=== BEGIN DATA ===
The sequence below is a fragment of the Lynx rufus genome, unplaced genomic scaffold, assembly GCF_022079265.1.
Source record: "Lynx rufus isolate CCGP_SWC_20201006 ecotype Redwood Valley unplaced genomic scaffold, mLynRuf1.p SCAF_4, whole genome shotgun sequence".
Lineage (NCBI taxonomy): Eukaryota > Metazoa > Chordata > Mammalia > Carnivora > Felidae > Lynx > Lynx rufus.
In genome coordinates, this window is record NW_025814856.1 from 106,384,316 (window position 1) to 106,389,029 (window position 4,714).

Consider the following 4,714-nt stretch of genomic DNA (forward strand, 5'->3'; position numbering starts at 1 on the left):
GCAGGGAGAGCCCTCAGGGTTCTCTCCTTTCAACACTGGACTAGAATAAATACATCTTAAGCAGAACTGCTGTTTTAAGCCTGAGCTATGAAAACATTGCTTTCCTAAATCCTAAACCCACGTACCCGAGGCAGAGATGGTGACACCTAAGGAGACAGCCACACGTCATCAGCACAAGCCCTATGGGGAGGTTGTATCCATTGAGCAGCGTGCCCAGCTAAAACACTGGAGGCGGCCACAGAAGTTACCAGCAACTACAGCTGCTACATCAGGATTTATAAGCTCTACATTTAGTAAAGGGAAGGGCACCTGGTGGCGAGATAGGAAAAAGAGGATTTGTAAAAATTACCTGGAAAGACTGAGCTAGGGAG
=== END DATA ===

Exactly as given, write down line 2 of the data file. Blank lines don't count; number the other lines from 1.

Source record: "Lynx rufus isolate CCGP_SWC_20201006 ecotype Redwood Valley unplaced genomic scaffold, mLynRuf1.p SCAF_4, whole genome shotgun sequence".